Oneida County Overdose Response Team Issues Spike Alert
The Oneida County Overdose Response Team is alerting the community of a spike in overdoses with six overdoses, including one fatality, occurring in a 24-hour period.
The recent cluster of overdoses that occurred in Sylvan Beach and Vienna were a part of this spike. The alert also includes a public health warning about a dangerous trend where fentanyl and/or carfentanil are being added to drugs such as cocaine without the user’s knowledge.
There are some local reports of this dangerous combination of drugs having a purplish color. Official testing results are pending for some of the drugs involved in the recent overdoses.
“Using any illegal drug is always dangerous and ill-advised, but when powerful drugs like fentanyl and carfentanil are added without a user’s knowledge the results are very often deadly,” said Oneida County Executive Anthony J. Picente Jr. “This is especially the case when they are added to a drug such as cocaine, which is not normally associated with these substances. Drug users and their loved ones should be on high alert and take every precaution.”
When overdose clusters occur such as the recent events in the Sylvan Beach/Vienna-area, the Oneida County Overdose Response team works closely with its partners to assess the situation, identify potential public health threats and to provide outreach to individuals that may need treatment support. Whenever children are involved the Oneida County Department of Family and Community Services is involved as well.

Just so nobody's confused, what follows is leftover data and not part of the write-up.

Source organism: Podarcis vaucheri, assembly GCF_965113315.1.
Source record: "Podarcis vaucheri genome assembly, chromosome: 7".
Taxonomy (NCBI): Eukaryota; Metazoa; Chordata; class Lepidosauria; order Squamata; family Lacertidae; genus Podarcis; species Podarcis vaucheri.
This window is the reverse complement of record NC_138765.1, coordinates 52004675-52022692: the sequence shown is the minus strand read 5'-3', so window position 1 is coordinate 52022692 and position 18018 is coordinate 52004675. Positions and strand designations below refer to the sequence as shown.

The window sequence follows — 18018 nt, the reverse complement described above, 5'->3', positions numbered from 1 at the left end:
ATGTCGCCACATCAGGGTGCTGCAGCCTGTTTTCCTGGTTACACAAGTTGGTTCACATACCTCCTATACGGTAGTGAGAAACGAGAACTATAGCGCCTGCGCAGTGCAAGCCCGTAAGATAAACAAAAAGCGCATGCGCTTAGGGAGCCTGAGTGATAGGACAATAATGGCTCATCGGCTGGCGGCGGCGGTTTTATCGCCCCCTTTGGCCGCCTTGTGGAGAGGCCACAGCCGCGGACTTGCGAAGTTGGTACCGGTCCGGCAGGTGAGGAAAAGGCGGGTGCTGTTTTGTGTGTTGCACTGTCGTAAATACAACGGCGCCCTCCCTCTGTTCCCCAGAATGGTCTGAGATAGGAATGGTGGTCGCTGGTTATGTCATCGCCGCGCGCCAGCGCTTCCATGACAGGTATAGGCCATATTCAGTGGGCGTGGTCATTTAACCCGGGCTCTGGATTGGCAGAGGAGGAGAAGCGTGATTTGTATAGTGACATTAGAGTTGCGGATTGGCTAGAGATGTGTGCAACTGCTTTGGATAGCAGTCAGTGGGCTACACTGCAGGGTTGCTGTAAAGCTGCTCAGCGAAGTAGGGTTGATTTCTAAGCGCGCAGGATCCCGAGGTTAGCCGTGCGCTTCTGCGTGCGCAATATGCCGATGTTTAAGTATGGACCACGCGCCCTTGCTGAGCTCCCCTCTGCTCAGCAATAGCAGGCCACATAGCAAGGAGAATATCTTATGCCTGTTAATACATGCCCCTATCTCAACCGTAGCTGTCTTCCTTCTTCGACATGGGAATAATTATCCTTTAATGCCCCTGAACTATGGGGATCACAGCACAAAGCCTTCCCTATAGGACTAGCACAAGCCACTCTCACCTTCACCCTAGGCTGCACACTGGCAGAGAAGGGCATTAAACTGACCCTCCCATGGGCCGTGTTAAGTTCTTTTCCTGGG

Some officials believe that drug dealers are mixing fentanyl and carfentanil with other drugs because of their potency, and to make these drugs more profitable, which helps to build a larger base of customers despite the cost to human lives.
Many people who use these drugs are not seeking fentanyl or carfentanil, and there is no way to know if it contains a lethal dose. A small dose of fentanyl can be extremely lethal, and carfentanil – a drug used to tranquilize large animals like elephants - is and 100 times more potent than fentanyl.
While the use of illegal drugs is always discouraged, the Overdose Response Team encourages those who are using to take extreme precautions at this time, especially with drugs such as cocaine and methamphetamine. Users of those drugs do not typically have a tolerance for opioids, and are at greater risk for an overdose fatality when fentanyl and/or carfentanil is added.
Anyone finding themselves in an emergency overdose situation should call 9-1-1 immediately. Those looking for treatment and recovery services can call 2-1-1 or contact ACR Health at 315-793-0661 for harm reduction education and Narcan.
“ACR Health provides Opioid Overdose Prevention education, kits, fentanyl test strips and other resources,” said Roberto Gonzalez, ACR Health’s Director of Harm Reduction Services. “It is extremely important to be aware of what substances can cause drug overdoses, it is even more crucial to have access to resources that aid in preventing overdoses from occurring. If you or someone you know is at risk of overdosing from substance use please contact ACR Health today.”